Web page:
President Kovind’s next stop was Swaziland, where he became the first visiting head of state ever to address the nation’s Parliament. In keeping with the spirit of the occasion, President Kovind offered concessional finance from India for construction of a new parliament building in Swaziland. The President also inaugurated the Royal Science and Technology Park which has been developed and built with India’s assistance. During the visit, the President observed that since agriculture was the mainstay for the majority of the population in both the nations, climate change has become a matter of critical concern. Swaziland has itself struggled with the El Nino phenomenon, leading to drought for two years. India has offered US$1 million to support the Swaziland National Disaster Management Agency, as well as foodgrains management. India has already shared some of its experiences with Swaziland farmers, which had helped them achieve multi-fold increase in maize productivity.
Consequently, India will now facilitate the establishment of a Centre of Agricultural Excellence in Swaziland. The President also said that India would help develop an irrigation system in the Lubuyane region. Incidentally, India has helped many other African nations—such as, Mozambique or Ethiopia – develop their irrigation and water resource management systems. Two bilateral agreements were formalised during the visit, including one related to cooperation in health sector and other related to visa exemption for holders of diplomatic and service passports. The nation’s head, King Mswati-III, also conferred the highest honour of Swaziland, the Order of the Lion, on President Kovind.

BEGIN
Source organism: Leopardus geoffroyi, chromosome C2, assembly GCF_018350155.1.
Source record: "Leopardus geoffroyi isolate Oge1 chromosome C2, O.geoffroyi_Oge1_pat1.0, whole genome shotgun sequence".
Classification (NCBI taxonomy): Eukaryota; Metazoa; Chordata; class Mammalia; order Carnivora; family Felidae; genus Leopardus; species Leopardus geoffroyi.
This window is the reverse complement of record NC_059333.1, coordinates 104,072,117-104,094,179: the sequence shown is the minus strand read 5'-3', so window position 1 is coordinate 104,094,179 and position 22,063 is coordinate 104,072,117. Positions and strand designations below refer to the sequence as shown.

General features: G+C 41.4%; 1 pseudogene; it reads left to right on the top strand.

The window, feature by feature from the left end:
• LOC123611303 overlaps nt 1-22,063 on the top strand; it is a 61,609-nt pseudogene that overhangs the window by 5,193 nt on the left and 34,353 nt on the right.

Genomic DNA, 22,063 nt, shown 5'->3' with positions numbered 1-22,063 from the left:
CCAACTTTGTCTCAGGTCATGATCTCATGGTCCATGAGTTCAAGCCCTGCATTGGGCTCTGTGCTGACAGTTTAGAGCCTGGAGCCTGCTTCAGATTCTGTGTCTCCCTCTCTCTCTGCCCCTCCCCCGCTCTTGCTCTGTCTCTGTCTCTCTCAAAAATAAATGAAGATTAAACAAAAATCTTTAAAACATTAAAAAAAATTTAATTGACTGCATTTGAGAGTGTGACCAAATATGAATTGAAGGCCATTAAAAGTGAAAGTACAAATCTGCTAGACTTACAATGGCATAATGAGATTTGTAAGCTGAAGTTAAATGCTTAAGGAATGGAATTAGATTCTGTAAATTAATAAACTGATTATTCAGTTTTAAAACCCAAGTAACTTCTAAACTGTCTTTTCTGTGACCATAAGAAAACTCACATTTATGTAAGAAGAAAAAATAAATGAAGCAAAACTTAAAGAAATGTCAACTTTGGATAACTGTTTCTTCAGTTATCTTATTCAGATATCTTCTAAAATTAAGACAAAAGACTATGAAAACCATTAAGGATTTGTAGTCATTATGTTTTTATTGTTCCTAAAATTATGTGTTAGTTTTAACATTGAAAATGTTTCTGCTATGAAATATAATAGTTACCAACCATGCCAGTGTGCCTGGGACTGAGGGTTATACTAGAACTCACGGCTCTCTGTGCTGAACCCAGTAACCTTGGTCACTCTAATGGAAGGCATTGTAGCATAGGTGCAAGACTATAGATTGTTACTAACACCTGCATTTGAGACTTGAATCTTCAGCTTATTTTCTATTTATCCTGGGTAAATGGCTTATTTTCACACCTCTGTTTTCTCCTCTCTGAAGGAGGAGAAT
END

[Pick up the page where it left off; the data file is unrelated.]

President Kovind’s last stop was Lusaka, capital of Zambia, where he received a warm reception from President Edgar Chagwa Lungu. President Kovind was accompanied by Mansukh L Mandaviya, Junior Minister for Road Transport & Highways, Shipping, Chemical & Fertilizers, as well as two Members of Parliament—Ponnusamy Venugopal and Dr. Yashwant Singh—and other senior government officials. During bilateral talks, India and Zambia signed four agreements—related to double taxation; establishment of an Entrepreneurship Cooperative Development Centre in Zambia; visa exemption for holders of diplomatic passports; and judicial cooperation. India also promised to support Zambia’s health and education sectors through provision of medicines and medical equipment worth US$3 million and a US$100,000 grant to renovate the Mahatma Gandhi Primary School, respectively.
President Kovind also announced the Indian government’s intention to support Zambia’s hospitality industry and conference tourism by constructing the “Mahatma Gandhi Convention Centre” in Lusaka. While welcoming Zambia’s signing of the International Solar Alliance framework agreement, which aims to instal more than 1,000 GW of solar generation capacity worldwide with an investment of US$1 trillion by 2030, President Kovind expressed India’s willingness to help Zambia in the area of biomass source of energy. Both the Presidents later inaugurated the commencement of work on a 93-km Lusaka traffic project which is being implemented by an Indian infrastructure company, Afcons Infrastructure Limited. The Lusaka Traffic Decongestion Project has also received substantial funding from India. Durign this stay, President Kovind’s trip reiterated India’s abiding involvement in the Africa continent and its constituent nations.